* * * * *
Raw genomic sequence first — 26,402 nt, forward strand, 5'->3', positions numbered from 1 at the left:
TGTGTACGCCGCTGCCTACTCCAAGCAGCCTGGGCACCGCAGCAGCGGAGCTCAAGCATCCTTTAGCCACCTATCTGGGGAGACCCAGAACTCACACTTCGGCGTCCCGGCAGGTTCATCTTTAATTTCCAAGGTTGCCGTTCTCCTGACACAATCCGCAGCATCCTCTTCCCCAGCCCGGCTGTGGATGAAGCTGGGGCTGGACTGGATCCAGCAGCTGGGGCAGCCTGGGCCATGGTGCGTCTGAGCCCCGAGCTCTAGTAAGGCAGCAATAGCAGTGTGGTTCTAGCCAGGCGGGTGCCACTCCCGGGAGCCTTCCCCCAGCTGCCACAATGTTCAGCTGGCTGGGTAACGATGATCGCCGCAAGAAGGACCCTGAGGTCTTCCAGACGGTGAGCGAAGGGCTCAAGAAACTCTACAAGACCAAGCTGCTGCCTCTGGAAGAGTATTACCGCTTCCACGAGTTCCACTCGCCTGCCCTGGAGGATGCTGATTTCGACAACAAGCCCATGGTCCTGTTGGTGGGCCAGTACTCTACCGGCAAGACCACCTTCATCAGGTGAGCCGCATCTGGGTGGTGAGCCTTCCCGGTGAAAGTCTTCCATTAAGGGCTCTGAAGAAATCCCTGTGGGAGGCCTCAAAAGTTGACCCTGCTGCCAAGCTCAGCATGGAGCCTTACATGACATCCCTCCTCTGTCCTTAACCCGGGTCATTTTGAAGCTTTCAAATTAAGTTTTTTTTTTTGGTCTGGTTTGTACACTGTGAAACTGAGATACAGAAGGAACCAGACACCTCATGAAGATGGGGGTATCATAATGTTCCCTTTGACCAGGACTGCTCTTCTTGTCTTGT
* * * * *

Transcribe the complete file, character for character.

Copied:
Raw genomic sequence first — 26,402 nt, forward strand, 5'->3', positions numbered from 1 at the left:
TGTGTACGCCGCTGCCTACTCCAAGCAGCCTGGGCACCGCAGCAGCGGAGCTCAAGCATCCTTTAGCCACCTATCTGGGGAGACCCAGAACTCACACTTCGGCGTCCCGGCAGGTTCATCTTTAATTTCCAAGGTTGCCGTTCTCCTGACACAATCCGCAGCATCCTCTTCCCCAGCCCGGCTGTGGATGAAGCTGGGGCTGGACTGGATCCAGCAGCTGGGGCAGCCTGGGCCATGGTGCGTCTGAGCCCCGAGCTCTAGTAAGGCAGCAATAGCAGTGTGGTTCTAGCCAGGCGGGTGCCACTCCCGGGAGCCTTCCCCCAGCTGCCACAATGTTCAGCTGGCTGGGTAACGATGATCGCCGCAAGAAGGACCCTGAGGTCTTCCAGACGGTGAGCGAAGGGCTCAAGAAACTCTACAAGACCAAGCTGCTGCCTCTGGAAGAGTATTACCGCTTCCACGAGTTCCACTCGCCTGCCCTGGAGGATGCTGATTTCGACAACAAGCCCATGGTCCTGTTGGTGGGCCAGTACTCTACCGGCAAGACCACCTTCATCAGGTGAGCCGCATCTGGGTGGTGAGCCTTCCCGGTGAAAGTCTTCCATTAAGGGCTCTGAAGAAATCCCTGTGGGAGGCCTCAAAAGTTGACCCTGCTGCCAAGCTCAGCATGGAGCCTTACATGACATCCCTCCTCTGTCCTTAACCCGGGTCATTTTGAAGCTTTCAAATTAAGTTTTTTTTTTTGGTCTGGTTTGTACACTGTGAAACTGAGATACAGAAGGAACCAGACACCTCATGAAGATGGGGGTATCATAATGTTCCCTTTGACCAGGACTGCTCTTCTTGTCTTGT